KARACHI: The cost of living rose further as inflation increased to 11.11% in the first half (Jul-Dec) of current fiscal year, mainly due to a hike in prices of perishable food items like wheat flour, cooking oil, sugar, meat, vegetables and pulses in Pakistan.
The surge in prices of perishable food items had the largest impact on the overall inflation reading.
Food inflation spiked 82.31% in December compared to the same month of previous year, the Pakistan Bureau of Statistics (PBS) reported on Wednesday.
Overall inflation had been recorded at 10.8% in first five months (Jul-Nov) of the current fiscal year 2019-20. The reading hit 12.63% in December 2019, according to the PBS.
“Inflation reading is largely in line with market expectations because a few research houses had anticipated it to fall within a range of 12.8% to 13% for December,” Next Capital MD Muzammil Aslam said while talking to The Express Tribune.
“Inflation may spike in January and may remain high in February as well…due to the recent increase in the price of petrol and increase in power tariff for the K-Electric consumers using more than 300 units per month,” Taurus Securities Deputy Head of Research Mustafa Mustansir said.
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His brokerage house expected inflation to cool down in March, April, May and June despite an expected increase in gas prices sometime in January or February.
“If inflation spikes to around 13% by March or April (due to unexpected events), then a further increase in the benchmark interest rate cannot be ruled out. Chances of this, however, remain slim,” he said.
There is always a threat of an increase in international crude oil prices. If this happens, it may keep inflation at a higher level in Pakistan as it meets over 70% of energy needs through imports.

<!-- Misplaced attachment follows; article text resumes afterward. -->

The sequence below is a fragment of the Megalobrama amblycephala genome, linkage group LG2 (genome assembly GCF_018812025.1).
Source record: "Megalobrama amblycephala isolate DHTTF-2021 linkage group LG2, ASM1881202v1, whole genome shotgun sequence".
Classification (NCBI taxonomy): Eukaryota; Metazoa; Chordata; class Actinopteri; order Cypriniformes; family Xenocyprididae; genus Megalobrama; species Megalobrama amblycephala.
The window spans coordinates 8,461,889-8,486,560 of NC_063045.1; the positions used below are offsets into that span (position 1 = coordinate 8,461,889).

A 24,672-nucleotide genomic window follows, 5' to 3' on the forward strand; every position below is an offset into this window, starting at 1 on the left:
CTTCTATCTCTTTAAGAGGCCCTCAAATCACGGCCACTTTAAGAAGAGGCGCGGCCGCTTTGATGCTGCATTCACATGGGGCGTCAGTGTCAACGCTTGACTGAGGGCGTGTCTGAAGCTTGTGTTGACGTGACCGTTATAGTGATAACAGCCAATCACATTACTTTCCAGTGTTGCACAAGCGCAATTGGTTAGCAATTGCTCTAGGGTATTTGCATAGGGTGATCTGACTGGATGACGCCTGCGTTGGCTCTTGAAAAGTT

The State Bank of Pakistan (SBP) has kept its projection for inflation unchanged at 11-12% for fiscal year 2019-20. It expects food inflation to come down in coming months as supply concerns will be addressed.
The International Monetary Fund (IMF) has also slashed the inflation forecast for Pakistan to 12% compared to 13% earlier.
Mustansir said his research house forecast that inflation would remain at 11% in FY20. “We are anticipating the first (interest) rate cut in May 2020 on expectations that inflation will start sliding from March 2020 onwards,” he said.
Aslam said high inflation had badly impacted the poorest segment of society as acceleration in the reading came due to a spike in food prices.
“Prices of tomato and onion – the two necessary vegetables for almost all food dishes – skyrocketed due to the damage to the cultivated crops amid torrential rains (in September and October) and a complete halt to cross-border trade with neighbouring India since geopolitical tensions rose,” he said.
Inflation in December
Inflation came in at 12.63% in December 2019 compared to 12.67% in the prior month and 5.4% in December 2018.
Core inflation – non-food and non-energy – remained unchanged at 7.5% for the second consecutive month in December. It had hit a multi-year high of 8.5% in August.
PBS reported that inflation for perishable food items spiked to 82.31% during the month under review.
The food and non-alcoholic beverages group saw a rise of 19.74% during the month. The alcoholic beverages and tobacco group recorded an increase of 18.27%. The transport group registered an increase of 14.65%.
Other segments in the overall inflation reading including non-perishable food items, clothing and footwear, housing, water, electricity, gas and fuels, health, education, communications, restaurants and hotels saw price hikes in the range of 3.98-11.37%, the PBS reported.
Published in The Express Tribune, January 2nd, 2020.